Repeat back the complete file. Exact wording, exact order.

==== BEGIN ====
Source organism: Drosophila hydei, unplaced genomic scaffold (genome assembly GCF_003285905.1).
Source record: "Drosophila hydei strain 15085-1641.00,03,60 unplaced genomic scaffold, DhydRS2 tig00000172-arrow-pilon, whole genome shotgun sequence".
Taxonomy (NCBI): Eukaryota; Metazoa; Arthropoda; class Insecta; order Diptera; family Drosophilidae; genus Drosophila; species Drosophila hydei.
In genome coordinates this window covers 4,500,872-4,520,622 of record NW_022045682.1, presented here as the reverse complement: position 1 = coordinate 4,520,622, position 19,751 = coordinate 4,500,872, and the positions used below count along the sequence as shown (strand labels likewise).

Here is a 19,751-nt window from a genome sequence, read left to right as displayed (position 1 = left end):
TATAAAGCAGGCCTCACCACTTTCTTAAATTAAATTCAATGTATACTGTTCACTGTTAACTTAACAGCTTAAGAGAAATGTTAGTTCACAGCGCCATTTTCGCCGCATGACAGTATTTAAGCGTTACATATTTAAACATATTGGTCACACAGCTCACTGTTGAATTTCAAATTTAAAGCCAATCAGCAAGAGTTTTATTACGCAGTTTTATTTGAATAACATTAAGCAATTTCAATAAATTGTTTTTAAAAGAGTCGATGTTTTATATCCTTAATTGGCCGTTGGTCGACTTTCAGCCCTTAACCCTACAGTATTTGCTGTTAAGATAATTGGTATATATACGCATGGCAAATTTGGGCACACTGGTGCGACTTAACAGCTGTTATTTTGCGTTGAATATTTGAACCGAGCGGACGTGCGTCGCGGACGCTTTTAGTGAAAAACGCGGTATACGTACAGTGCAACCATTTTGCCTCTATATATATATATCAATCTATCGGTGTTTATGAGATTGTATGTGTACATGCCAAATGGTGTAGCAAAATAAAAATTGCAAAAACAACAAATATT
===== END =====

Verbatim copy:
Source organism: Drosophila hydei, unplaced genomic scaffold (genome assembly GCF_003285905.1).
Source record: "Drosophila hydei strain 15085-1641.00,03,60 unplaced genomic scaffold, DhydRS2 tig00000172-arrow-pilon, whole genome shotgun sequence".
Taxonomy (NCBI): Eukaryota; Metazoa; Arthropoda; class Insecta; order Diptera; family Drosophilidae; genus Drosophila; species Drosophila hydei.
In genome coordinates this window covers 4,500,872-4,520,622 of record NW_022045682.1, presented here as the reverse complement: position 1 = coordinate 4,520,622, position 19,751 = coordinate 4,500,872, and the positions used below count along the sequence as shown (strand labels likewise).

Here is a 19,751-nt window from a genome sequence, read left to right as displayed (position 1 = left end):
TATAAAGCAGGCCTCACCACTTTCTTAAATTAAATTCAATGTATACTGTTCACTGTTAACTTAACAGCTTAAGAGAAATGTTAGTTCACAGCGCCATTTTCGCCGCATGACAGTATTTAAGCGTTACATATTTAAACATATTGGTCACACAGCTCACTGTTGAATTTCAAATTTAAAGCCAATCAGCAAGAGTTTTATTACGCAGTTTTATTTGAATAACATTAAGCAATTTCAATAAATTGTTTTTAAAAGAGTCGATGTTTTATATCCTTAATTGGCCGTTGGTCGACTTTCAGCCCTTAACCCTACAGTATTTGCTGTTAAGATAATTGGTATATATACGCATGGCAAATTTGGGCACACTGGTGCGACTTAACAGCTGTTATTTTGCGTTGAATATTTGAACCGAGCGGACGTGCGTCGCGGACGCTTTTAGTGAAAAACGCGGTATACGTACAGTGCAACCATTTTGCCTCTATATATATATATCAATCTATCGGTGTTTATGAGATTGTATGTGTACATGCCAAATGGTGTAGCAAAATAAAAATTGCAAAAACAACAAATATT